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Theft case against Chinese firm carries a warning

Among the Sinovel wind turbines in the United States is this one in Charlestown. The Sinovel case “illustrates the heavy baggage that some Chinese firms carry on their journey to global markets,” said Thilo Hanemann at Rhodium Group.Jessica Rinaldi for the Boston Globe/Globe Freelance

The criminal charges brought against a Chinese wind turbine maker last week are another sign of the US government’s increasing efforts to protect intellectual property rights of American companies doing business in China and a warning shot to Chinese firms seeking to expand internationally, legal and trade specialists said.

A federal grand jury on Thursday indicted Sinovel Wind Group Co. of Beijing on charges of stealing technology from American Superconductor Corp. of Devens — charges that could mean years of probation and hundreds of millions in fines if Sinovel is convicted. The case, along with several similar actions taken in the United States against Chinese entities, is a reminder to China that its companies won’t be immune from established intellectual property laws if they do business in other countries, specialists said.


Sinovel’s indictment, for example, stemmed from four of its wind turbines, operating in Massachusetts, that allegedly contained software stolen from American Superconductor, which does business as AMSC, according to court documents.

When Chinese companies were operating almost exclusively in their own country, they could steal intellectual property with little fear of legal consequences, said Thilo Hanemann, a research director at Rhodium Group, a New York firm that tracks foreign investments.

The Sinovel case, however, “illustrates the heavy baggage that some Chinese firms carry on their journey to global markets,” Hanemann said.

“Their increasing business interests and investments abroad expose them to foreign courts and litigation. For competitors and business partners of Chinese firms, that’s good news.”

This increased exposure to legal actions in US courts could help make US technology and other intellectual property more secure in China, analysts said. And that has implications for Massachusetts — beyond the impact on AMSC.

China is currently the state’s second-largest export market. In the first three months of the year, Massachusetts firms shipped $620.3 million in goods to China, a roughly 12 percent increase from this time last year, said Paula Murphy, director of the Massachusetts Export Center. The top export: semiconductor machinery.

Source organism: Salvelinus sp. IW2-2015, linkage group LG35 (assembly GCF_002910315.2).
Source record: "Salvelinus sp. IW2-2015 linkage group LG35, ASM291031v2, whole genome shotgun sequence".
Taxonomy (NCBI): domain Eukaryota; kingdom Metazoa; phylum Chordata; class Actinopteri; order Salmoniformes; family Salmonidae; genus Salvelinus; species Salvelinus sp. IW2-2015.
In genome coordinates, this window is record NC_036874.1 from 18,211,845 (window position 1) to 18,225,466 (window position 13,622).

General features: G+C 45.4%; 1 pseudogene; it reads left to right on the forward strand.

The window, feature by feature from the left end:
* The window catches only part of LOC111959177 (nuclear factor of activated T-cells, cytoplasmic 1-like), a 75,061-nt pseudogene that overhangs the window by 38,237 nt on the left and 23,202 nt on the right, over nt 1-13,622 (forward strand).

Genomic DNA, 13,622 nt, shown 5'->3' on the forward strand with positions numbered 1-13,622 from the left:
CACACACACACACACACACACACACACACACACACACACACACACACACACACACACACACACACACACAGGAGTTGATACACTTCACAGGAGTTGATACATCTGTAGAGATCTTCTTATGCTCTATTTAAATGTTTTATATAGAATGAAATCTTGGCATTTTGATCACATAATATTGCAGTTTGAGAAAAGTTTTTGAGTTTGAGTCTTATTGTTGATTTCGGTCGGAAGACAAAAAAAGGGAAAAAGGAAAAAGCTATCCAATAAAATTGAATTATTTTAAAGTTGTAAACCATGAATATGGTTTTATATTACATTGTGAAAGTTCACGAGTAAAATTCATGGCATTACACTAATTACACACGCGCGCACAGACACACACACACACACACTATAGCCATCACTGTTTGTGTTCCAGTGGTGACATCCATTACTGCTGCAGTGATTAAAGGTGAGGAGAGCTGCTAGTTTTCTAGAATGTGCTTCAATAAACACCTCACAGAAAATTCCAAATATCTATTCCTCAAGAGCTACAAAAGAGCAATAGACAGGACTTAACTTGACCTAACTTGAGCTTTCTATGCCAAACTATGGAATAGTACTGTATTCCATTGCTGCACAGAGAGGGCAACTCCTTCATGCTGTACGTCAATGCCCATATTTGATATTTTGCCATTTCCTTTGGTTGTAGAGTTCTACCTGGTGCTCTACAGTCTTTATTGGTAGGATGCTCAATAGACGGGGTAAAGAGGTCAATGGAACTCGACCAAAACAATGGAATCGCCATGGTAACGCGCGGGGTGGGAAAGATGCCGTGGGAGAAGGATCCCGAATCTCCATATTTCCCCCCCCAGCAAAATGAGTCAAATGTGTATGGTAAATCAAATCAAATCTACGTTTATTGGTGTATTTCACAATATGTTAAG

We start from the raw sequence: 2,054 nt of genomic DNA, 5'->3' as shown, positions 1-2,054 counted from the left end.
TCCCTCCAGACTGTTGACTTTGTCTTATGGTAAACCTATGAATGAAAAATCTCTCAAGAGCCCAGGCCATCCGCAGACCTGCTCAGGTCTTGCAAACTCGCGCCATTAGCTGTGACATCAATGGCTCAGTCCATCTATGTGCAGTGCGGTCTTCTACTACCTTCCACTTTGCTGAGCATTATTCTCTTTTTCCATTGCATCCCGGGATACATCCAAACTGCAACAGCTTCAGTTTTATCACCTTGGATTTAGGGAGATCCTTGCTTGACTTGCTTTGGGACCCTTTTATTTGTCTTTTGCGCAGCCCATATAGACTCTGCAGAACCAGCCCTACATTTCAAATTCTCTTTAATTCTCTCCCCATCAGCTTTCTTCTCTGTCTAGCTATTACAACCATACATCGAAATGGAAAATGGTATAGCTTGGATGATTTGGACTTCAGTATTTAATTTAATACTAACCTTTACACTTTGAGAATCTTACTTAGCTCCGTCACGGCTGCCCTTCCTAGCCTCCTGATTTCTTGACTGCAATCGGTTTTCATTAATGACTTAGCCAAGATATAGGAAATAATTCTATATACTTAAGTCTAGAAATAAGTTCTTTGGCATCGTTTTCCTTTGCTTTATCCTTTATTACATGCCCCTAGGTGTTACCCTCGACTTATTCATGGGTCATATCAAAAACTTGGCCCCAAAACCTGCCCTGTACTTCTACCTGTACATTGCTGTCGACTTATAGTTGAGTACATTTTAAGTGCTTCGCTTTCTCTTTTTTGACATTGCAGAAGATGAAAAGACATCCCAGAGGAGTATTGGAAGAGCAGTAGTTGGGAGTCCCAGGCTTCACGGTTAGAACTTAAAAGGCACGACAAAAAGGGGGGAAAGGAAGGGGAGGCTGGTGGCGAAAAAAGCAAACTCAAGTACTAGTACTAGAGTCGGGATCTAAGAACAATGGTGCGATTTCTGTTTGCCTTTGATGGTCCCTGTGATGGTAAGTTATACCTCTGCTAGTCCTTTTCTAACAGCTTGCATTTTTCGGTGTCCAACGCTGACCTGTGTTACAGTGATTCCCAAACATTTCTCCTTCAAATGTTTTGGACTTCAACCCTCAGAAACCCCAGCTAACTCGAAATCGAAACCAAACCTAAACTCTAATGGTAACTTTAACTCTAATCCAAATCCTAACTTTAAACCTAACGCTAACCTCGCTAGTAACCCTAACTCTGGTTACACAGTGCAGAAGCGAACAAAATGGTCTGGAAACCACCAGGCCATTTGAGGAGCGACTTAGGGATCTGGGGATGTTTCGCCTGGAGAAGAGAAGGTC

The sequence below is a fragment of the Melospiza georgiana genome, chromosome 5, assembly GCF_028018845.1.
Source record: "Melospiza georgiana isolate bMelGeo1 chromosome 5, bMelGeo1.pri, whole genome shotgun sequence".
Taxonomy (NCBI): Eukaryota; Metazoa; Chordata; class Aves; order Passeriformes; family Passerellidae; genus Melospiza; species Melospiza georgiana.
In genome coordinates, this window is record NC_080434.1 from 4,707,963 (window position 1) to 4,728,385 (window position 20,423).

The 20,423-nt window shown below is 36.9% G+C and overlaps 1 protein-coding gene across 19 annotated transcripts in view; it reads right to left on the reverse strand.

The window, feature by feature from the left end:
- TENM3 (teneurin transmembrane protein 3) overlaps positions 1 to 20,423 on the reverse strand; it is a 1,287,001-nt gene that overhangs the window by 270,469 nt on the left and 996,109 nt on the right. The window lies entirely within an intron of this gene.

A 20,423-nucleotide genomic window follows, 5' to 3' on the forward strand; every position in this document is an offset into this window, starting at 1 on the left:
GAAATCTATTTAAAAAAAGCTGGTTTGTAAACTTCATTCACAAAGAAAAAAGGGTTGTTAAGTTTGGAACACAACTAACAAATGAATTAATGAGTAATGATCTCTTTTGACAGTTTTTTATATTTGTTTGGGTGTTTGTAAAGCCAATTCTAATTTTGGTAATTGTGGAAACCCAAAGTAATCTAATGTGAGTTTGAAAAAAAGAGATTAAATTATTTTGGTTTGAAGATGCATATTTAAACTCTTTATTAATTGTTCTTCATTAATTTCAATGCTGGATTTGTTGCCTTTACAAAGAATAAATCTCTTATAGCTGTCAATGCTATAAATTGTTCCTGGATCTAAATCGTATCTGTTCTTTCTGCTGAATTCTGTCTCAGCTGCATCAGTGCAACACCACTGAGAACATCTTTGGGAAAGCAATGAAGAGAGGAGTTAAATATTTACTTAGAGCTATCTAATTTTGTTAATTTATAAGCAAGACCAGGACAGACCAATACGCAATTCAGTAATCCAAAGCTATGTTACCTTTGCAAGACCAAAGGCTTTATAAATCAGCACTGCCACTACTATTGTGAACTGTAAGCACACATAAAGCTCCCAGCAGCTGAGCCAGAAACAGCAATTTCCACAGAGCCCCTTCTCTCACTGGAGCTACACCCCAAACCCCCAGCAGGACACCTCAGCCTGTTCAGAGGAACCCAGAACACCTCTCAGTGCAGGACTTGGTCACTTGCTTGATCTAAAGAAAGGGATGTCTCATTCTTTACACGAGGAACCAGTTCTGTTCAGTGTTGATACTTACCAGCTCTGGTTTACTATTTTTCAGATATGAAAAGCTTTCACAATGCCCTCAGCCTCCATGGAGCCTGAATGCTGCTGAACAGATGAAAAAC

Given the opportunities in one of the world’s largest and fastest growing markets, many Massachusetts firms choose to do business in China, Murphy said — but not without trepidation, particularly among small and mid-sized businesses.

“We definitely still hear concerns from companies about doing business in China,” Murphy said. “The follow-on enforcement from these cases is what’s going to make companies feel more comfortable.”

Theft of intellectual property has long been a problem for American companies doing business in China and a source of tension in US-Chinese relations. China’s market economy is still relatively new, and neither intellectual property law nor the legal system to deal with violations is well established.

The US indictment against Sinovel comes nearly two years after AMSC first accused the Chinese company, once its largest customer, of illicitly replicating AMSC’s software to control the wind turbines.

Just a few months before, in March 2011, Sinovel suddenly stopped accepting product shipments from AMSC, nearly crippling the Devens company, which had to lay off workers as revenues and stocks plunged.

A former AMSC engineer out of the company’s office in Austria was later convicted of stealing the technology for Sinovel. In exchange, according to court documents, he received a $1.7 million contract, an apartment in Beijing, and equipment.

AMSC filed several suits against Sinovel in Chinese court, and is seeking $1.2 billion in damages and contract payments. Those cases, which have been appealed by Sinovel, are still awaiting resolution.


AMSC chief executive Daniel McGahn said how the Chinese court system treats his company’s claims will “be a referendum” on Chinese president Xi Jinping’s “ability to think about intellectual property in a Western way.”

“Trade relationships and economic development can only thrive if the parties involved know they can depend on the law,” McGahn said. “You can’t have investment and innovation without compensation.”

Sinovel has denied any wrongdoing and countersued AMSC for breach of contract and other claims. Matthew Jacobs, an attorney with Vinson & Elkins LLP who is representing Sinovel in the United States, had no comment Friday.

The outcome of the Sinovel cases could also influence Chinese deals in the United States, particularly if the Chinese courts are seen as going too easy on Sinovel. If that’s the case, US officials responsible for vetting Chinese acquisitions of US companies could retaliate, said Thomas F. Holt Jr., a professor at Tuft’s Fletcher School of Law and Diplomacy and a partner at K&L Gates, a law firm in Boston.

A government panel, Committee on Foreign Investment in the United States, scrutinizes acquisitions of US companies by foreign interests in order to protect national security.

“You have industries that are technologically significant, that are significant to our security,” Holet said. “You add a dash of the [recent] hacking concerns — all of this could cause US government officials to take a jaundiced view of Chinese investment in American-owned enterprises.”


Erin Ailworth can be reached at eailworth@globe.com. Follow her on Twitter @ailworth.